Rumour has it popular duo Simon & Garfunkel tinkered around with a song called ‘The Sound of Snooping’ for a while before a catchier line occurred to them.
Anyway, here’s a dramatic quote to start off with
“This case shows the new world we are all living in,” Jay Edelson, founder of the firm that brought the suit, said in a statement. “Consumers went to buy headphones and were transformed into profit centers for data miners.”
The events leading up to this case, summarised.
- Man buys expensive headphones from pricey audio kit specialists Bose.
- After settling the $350 cans on his shell-likes he installs the helpful Connect app that Bose provides as part of the package.
- This helpful app sends back all the data it can get its grubby silicon mitts on to Bose. Everything he listens to.
- Bose looks at the data, shrugs, and sells it on third parties including a customer insights, analytics and targeting company called Segment.
This is not unusual, as Tom Jones once said. The coverage linked below goes into more detail about the inferences that can be drawn from knowing what music, radio programs and podcasts an individual likes to listen to in the privacy of their own spendy headphones.
It is worthwhile thinking about this practice of data gathering and selling on, and especially the motivations for doing so.
Considering that Bose is a very successful manufacturer of high end audio gear, they probably aren’t short of cash. Unlike, say, a venture capital funded startup running out of runway and casting around any bit of money that can be scraped together to keep the lights on for another four weeks. These startups are far more likely to be put in a situation where they feel tempted to flog your information to the highest bidder. Keep this in mind as you install apps from companies you’ve never heard of. The reality is that you’re usually more at risk of a three person startup in a loft in Shoreditch hawking or leaking your data than a larger company.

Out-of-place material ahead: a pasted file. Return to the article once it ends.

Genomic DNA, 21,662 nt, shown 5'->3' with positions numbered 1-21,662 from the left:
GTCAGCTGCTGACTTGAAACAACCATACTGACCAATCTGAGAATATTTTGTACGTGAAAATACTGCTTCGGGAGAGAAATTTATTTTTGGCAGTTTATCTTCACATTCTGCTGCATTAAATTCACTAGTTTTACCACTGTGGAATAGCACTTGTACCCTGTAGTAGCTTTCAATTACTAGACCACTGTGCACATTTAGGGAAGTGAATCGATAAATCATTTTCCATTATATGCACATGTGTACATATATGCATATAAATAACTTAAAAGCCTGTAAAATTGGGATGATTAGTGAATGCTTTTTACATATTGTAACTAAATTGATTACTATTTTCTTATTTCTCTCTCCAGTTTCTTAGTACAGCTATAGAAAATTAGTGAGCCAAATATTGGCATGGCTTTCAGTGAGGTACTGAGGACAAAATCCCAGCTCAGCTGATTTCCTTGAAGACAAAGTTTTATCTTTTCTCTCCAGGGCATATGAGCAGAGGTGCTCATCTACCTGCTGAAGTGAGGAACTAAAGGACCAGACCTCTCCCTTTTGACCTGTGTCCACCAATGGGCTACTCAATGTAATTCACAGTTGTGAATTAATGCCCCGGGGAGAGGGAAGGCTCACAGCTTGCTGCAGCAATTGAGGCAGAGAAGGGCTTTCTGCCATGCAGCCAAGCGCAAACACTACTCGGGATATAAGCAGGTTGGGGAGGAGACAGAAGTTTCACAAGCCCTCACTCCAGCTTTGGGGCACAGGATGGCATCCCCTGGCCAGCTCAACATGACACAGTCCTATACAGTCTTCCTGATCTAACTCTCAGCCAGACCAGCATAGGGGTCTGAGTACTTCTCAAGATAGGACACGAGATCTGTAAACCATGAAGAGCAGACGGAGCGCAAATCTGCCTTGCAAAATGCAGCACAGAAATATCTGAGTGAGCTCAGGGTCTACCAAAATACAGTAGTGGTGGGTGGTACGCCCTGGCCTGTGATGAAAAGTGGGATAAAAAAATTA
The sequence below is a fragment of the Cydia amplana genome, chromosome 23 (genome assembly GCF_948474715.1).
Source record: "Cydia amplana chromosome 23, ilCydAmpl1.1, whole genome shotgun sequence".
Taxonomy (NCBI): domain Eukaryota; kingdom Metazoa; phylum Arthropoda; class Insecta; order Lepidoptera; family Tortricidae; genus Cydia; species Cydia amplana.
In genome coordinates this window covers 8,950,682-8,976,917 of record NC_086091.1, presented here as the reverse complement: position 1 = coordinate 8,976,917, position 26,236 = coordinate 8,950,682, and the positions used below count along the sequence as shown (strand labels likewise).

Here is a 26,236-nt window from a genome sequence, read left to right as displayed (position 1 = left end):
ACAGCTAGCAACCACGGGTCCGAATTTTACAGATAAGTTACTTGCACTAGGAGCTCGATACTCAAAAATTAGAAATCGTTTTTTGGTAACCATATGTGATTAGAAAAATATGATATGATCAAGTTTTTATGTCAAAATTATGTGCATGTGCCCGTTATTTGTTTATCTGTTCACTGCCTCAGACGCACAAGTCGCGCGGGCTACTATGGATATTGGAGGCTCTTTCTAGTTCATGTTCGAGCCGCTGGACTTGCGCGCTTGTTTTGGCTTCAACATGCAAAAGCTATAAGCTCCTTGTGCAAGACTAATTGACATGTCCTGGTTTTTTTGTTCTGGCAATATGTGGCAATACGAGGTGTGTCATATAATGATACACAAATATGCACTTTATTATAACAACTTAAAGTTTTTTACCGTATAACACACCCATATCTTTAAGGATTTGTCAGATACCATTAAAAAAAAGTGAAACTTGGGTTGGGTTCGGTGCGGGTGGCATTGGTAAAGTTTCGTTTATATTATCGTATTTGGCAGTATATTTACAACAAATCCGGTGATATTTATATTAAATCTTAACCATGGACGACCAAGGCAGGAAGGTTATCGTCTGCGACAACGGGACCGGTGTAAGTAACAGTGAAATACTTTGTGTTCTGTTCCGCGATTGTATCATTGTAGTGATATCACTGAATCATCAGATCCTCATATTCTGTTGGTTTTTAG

- If it’s long (they’re almost always long) and you aren’t fluent in legalese, try searching for the words “third”, “sharing”, “partners” and “information”. This should help you zero in on any sections indicating what the maker of the app may be planning to do with your data.
As a bonus, there’s a customer testimonial video on the Segment website featuring the director of analytics for Instacart. In the best example of nominative determinism we’ve seen around these parts since James Brokenshire became Secretary of State for Northern Ireland, this gentleman is called Che Horder.
+ ‘Bose headphones spy on listeners: lawsuit’, Reuters
+ ‘Are You Really Going To Install That? [KitBits 17.2]’, Privacy Kit
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[Image credit: Alphacolor 13 on Unsplash]